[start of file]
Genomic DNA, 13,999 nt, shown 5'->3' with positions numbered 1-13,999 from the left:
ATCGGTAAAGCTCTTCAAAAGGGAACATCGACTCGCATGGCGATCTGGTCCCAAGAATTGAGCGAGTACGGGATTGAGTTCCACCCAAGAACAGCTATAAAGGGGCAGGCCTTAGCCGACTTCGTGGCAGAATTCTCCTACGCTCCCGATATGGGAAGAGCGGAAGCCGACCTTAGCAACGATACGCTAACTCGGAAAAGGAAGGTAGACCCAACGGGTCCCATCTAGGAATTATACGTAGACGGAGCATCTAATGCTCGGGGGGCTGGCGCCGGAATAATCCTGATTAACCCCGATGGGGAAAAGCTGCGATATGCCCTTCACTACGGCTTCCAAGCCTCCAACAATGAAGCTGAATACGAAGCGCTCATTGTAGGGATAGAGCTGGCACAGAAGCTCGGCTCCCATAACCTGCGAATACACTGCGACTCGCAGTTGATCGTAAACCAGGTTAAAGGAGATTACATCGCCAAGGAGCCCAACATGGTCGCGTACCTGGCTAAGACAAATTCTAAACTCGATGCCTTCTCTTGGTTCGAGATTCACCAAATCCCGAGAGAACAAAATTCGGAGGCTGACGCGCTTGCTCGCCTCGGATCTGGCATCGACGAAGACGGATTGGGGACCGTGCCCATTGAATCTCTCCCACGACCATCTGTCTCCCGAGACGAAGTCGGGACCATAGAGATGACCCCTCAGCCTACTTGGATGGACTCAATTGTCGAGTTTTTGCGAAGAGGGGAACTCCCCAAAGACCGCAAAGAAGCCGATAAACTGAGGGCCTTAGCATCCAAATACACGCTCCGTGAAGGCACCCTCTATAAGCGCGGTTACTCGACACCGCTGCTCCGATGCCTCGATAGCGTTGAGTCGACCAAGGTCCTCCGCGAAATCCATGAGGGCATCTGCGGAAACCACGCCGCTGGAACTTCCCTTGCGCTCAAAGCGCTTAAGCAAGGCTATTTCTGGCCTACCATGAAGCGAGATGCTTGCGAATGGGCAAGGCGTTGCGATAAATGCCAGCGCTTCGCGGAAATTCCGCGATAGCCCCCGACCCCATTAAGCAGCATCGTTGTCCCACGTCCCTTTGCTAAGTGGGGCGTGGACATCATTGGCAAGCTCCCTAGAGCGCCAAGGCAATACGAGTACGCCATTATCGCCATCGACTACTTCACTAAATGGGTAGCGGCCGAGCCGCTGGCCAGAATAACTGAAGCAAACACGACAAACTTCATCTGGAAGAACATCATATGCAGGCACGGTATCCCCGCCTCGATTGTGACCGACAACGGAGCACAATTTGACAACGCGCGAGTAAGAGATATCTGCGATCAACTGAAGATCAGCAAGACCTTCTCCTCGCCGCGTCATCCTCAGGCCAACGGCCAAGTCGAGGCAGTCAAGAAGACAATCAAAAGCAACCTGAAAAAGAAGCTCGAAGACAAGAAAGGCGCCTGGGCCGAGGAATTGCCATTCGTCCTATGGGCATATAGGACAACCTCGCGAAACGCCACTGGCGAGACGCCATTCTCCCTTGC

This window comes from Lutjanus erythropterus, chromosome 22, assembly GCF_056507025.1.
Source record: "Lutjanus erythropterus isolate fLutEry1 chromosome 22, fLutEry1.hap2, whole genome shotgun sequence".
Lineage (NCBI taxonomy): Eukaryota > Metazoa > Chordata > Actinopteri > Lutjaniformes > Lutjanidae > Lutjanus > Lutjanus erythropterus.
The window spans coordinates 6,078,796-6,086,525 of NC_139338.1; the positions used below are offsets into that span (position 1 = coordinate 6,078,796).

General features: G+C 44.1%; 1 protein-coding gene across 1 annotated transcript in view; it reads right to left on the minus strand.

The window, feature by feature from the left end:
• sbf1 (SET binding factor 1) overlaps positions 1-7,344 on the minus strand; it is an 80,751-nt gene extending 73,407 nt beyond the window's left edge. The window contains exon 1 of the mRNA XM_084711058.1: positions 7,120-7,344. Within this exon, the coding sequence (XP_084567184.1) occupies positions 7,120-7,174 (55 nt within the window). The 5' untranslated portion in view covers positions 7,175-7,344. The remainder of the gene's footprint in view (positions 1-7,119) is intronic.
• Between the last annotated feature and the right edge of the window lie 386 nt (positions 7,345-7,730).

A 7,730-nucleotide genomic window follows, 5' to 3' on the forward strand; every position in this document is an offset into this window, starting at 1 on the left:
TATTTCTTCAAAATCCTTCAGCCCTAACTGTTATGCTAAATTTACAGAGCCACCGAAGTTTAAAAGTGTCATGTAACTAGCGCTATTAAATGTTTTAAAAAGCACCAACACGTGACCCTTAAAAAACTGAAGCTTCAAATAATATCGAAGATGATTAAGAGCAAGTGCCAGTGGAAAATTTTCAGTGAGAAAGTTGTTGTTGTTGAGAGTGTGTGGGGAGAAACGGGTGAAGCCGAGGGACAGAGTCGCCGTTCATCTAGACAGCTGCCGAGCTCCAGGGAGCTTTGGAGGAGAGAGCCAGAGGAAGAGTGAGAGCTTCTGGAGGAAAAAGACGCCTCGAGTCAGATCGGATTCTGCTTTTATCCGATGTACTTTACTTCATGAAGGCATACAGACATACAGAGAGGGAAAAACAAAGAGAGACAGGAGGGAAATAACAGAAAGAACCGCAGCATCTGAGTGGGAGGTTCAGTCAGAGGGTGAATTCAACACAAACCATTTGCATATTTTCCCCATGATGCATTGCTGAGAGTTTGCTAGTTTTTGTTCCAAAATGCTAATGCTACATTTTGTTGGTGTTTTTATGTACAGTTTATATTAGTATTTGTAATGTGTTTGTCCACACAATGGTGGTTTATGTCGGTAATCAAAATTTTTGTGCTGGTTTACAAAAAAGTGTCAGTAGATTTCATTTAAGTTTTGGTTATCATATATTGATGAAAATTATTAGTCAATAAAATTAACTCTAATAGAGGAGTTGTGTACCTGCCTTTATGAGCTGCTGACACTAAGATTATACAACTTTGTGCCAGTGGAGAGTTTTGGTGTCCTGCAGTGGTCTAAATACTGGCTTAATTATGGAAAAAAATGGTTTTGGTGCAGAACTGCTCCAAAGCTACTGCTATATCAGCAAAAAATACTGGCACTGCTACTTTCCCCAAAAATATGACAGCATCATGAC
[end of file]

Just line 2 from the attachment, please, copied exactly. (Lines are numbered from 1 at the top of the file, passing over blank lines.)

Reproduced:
ATCGGTAAAGCTCTTCAAAAGGGAACATCGACTCGCATGGCGATCTGGTCCCAAGAATTGAGCGAGTACGGGATTGAGTTCCACCCAAGAACAGCTATAAAGGGGCAGGCCTTAGCCGACTTCGTGGCAGAATTCTCCTACGCTCCCGATATGGGAAGAGCGGAAGCCGACCTTAGCAACGATACGCTAACTCGGAAAAGGAAGGTAGACCCAACGGGTCCCATCTAGGAATTATACGTAGACGGAGCATCTAATGCTCGGGGGGCTGGCGCCGGAATAATCCTGATTAACCCCGATGGGGAAAAGCTGCGATATGCCCTTCACTACGGCTTCCAAGCCTCCAACAATGAAGCTGAATACGAAGCGCTCATTGTAGGGATAGAGCTGGCACAGAAGCTCGGCTCCCATAACCTGCGAATACACTGCGACTCGCAGTTGATCGTAAACCAGGTTAAAGGAGATTACATCGCCAAGGAGCCCAACATGGTCGCGTACCTGGCTAAGACAAATTCTAAACTCGATGCCTTCTCTTGGTTCGAGATTCACCAAATCCCGAGAGAACAAAATTCGGAGGCTGACGCGCTTGCTCGCCTCGGATCTGGCATCGACGAAGACGGATTGGGGACCGTGCCCATTGAATCTCTCCCACGACCATCTGTCTCCCGAGACGAAGTCGGGACCATAGAGATGACCCCTCAGCCTACTTGGATGGACTCAATTGTCGAGTTTTTGCGAAGAGGGGAACTCCCCAAAGACCGCAAAGAAGCCGATAAACTGAGGGCCTTAGCATCCAAATACACGCTCCGTGAAGGCACCCTCTATAAGCGCGGTTACTCGACACCGCTGCTCCGATGCCTCGATAGCGTTGAGTCGACCAAGGTCCTCCGCGAAATCCATGAGGGCATCTGCGGAAACCACGCCGCTGGAACTTCCCTTGCGCTCAAAGCGCTTAAGCAAGGCTATTTCTGGCCTACCATGAAGCGAGATGCTTGCGAATGGGCAAGGCGTTGCGATAAATGCCAGCGCTTCGCGGAAATTCCGCGATAGCCCCCGACCCCATTAAGCAGCATCGTTGTCCCACGTCCCTTTGCTAAGTGGGGCGTGGACATCATTGGCAAGCTCCCTAGAGCGCCAAGGCAATACGAGTACGCCATTATCGCCATCGACTACTTCACTAAATGGGTAGCGGCCGAGCCGCTGGCCAGAATAACTGAAGCAAACACGACAAACTTCATCTGGAAGAACATCATATGCAGGCACGGTATCCCCGCCTCGATTGTGACCGACAACGGAGCACAATTTGACAACGCGCGAGTAAGAGATATCTGCGATCAACTGAAGATCAGCAAGACCTTCTCCTCGCCGCGTCATCCTCAGGCCAACGGCCAAGTCGAGGCAGTCAAGAAGACAATCAAAAGCAACCTGAAAAAGAAGCTCGAAGACAAGAAAGGCGCCTGGGCCGAGGAATTGCCATTCGTCCTATGGGCATATAGGACAACCTCGCGAAACGCCACTGGCGAGACGCCATTCTCCCTTGC